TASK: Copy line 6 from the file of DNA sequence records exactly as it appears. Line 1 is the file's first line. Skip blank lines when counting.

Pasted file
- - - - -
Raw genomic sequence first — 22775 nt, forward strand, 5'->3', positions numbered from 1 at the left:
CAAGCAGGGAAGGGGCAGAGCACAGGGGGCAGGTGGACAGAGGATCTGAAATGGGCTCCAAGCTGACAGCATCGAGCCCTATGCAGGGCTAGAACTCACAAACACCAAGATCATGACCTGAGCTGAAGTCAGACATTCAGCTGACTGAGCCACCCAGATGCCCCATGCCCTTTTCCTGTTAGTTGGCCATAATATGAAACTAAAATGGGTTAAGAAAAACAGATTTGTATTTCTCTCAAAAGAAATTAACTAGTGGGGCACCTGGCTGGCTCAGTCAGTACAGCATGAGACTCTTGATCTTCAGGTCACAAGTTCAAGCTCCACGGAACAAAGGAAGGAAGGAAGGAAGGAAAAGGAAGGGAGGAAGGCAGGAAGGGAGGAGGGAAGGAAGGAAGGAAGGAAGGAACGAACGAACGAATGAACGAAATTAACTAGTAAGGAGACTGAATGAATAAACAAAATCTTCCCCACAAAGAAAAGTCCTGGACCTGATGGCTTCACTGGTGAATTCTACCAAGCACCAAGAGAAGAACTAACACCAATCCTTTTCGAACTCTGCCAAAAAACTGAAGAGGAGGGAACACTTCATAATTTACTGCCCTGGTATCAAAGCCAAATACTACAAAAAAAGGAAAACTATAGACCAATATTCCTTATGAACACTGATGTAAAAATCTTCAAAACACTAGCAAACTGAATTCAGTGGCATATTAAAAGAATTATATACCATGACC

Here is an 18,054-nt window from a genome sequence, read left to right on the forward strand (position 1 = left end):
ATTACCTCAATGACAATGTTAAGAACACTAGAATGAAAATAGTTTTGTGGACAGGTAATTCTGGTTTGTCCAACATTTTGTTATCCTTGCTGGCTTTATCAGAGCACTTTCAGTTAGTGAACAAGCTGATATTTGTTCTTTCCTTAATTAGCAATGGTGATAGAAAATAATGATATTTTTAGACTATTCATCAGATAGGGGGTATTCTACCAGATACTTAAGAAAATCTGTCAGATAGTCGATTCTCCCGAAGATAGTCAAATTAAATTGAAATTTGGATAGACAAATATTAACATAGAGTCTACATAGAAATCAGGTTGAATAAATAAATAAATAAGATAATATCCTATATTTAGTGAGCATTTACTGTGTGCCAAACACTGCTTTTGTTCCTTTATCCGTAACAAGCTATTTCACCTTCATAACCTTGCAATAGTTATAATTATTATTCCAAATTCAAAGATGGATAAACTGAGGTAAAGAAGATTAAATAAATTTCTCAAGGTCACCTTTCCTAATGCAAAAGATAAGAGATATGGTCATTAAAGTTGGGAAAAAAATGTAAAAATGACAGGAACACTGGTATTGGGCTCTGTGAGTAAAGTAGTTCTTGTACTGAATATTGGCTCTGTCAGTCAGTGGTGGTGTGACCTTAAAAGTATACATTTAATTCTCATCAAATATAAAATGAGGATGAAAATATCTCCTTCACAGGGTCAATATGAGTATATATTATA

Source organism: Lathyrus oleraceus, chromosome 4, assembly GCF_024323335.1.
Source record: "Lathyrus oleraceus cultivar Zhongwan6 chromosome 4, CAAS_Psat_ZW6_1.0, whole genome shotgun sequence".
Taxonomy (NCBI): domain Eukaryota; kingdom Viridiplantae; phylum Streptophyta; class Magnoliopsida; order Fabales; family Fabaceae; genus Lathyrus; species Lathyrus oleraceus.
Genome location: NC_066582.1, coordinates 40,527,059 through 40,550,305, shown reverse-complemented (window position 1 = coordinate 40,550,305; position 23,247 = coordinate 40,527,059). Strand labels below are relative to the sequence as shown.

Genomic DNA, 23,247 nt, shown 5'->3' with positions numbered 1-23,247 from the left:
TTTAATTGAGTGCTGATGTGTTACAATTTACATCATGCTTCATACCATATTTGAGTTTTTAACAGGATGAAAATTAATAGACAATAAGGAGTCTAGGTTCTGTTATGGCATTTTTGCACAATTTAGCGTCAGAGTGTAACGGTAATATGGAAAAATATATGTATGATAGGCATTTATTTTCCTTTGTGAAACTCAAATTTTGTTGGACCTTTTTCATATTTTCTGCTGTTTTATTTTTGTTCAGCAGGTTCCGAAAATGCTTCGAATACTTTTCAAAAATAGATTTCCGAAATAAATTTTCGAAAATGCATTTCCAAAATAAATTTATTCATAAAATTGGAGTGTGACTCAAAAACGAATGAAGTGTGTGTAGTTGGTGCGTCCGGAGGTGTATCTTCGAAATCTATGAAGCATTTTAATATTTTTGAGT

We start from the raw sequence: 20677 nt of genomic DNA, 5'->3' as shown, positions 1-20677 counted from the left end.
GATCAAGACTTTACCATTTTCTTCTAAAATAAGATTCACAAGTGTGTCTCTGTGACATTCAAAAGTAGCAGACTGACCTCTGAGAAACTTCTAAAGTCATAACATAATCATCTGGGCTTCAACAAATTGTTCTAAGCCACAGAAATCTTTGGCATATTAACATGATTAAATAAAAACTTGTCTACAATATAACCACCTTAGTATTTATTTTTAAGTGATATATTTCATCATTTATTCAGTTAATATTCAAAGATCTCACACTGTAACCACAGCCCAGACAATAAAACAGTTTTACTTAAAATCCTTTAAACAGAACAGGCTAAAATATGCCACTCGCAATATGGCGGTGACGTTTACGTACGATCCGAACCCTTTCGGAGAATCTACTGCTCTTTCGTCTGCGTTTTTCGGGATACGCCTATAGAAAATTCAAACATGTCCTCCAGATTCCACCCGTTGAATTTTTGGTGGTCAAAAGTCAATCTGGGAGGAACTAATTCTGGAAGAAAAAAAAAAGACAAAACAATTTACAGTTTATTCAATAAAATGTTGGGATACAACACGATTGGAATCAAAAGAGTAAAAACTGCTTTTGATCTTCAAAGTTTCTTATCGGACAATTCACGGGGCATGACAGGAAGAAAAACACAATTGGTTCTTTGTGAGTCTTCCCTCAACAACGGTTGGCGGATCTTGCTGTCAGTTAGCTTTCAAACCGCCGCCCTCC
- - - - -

Source record: "Lathyrus oleraceus cultivar Zhongwan6 chromosome 4, CAAS_Psat_ZW6_1.0, whole genome shotgun sequence".